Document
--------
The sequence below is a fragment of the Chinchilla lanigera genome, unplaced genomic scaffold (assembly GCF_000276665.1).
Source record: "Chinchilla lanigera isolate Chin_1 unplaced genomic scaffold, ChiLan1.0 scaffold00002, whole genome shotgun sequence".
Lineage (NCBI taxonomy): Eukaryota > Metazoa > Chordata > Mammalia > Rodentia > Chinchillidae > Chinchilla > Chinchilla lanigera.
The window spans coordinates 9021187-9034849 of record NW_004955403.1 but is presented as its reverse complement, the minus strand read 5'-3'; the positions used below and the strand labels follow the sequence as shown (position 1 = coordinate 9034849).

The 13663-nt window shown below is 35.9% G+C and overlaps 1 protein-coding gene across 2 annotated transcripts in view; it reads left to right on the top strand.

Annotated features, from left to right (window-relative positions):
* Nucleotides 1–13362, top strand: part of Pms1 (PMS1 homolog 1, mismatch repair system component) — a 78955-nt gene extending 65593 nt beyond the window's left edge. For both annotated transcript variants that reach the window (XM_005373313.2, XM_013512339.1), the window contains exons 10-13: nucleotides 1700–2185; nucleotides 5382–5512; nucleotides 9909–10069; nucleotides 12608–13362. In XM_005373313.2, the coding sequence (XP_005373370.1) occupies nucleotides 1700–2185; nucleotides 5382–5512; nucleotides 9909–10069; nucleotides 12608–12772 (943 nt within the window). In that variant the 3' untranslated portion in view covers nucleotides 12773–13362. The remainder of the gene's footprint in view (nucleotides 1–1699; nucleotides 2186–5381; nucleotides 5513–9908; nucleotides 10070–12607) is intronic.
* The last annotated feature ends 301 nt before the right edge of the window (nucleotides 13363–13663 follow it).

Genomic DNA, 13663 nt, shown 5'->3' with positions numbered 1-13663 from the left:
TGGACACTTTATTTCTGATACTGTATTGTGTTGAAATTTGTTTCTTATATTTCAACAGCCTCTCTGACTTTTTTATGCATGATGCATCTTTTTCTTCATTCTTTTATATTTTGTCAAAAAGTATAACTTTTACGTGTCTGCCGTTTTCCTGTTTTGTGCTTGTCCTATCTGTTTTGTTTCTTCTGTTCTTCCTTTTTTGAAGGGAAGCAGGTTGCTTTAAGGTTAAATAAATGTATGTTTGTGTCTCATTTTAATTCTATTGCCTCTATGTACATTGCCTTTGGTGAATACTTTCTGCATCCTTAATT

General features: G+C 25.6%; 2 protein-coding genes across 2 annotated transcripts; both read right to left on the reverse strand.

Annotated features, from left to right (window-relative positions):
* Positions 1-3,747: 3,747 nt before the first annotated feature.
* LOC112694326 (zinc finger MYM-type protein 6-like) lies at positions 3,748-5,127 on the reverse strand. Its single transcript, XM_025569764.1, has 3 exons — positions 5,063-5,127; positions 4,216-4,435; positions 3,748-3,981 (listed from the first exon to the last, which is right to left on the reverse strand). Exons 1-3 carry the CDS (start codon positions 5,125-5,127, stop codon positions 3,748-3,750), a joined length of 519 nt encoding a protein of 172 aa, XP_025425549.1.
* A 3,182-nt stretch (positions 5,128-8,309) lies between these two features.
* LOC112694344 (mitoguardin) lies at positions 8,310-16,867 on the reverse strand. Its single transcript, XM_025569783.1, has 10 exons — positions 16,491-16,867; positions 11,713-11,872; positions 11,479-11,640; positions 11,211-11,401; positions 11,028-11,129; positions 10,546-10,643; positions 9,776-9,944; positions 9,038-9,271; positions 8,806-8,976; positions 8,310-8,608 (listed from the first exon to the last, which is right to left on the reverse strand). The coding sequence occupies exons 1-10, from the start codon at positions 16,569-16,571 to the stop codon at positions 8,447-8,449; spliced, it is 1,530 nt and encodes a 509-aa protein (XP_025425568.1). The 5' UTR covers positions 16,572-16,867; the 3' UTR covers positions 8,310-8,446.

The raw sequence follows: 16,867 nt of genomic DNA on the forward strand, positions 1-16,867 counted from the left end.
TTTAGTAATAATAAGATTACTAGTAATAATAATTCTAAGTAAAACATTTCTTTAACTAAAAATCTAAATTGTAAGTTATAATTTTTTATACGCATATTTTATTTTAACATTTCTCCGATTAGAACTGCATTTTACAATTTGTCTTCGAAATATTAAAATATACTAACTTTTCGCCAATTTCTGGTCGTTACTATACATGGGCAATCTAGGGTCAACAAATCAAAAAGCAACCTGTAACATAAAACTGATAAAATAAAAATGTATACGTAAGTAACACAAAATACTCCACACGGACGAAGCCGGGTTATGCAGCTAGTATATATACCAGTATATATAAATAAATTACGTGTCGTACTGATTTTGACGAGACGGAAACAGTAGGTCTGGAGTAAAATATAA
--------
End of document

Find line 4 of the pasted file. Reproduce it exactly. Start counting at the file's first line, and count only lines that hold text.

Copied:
The window spans coordinates 9021187-9034849 of record NW_004955403.1 but is presented as its reverse complement, the minus strand read 5'-3'; the positions used below and the strand labels follow the sequence as shown (position 1 = coordinate 9034849).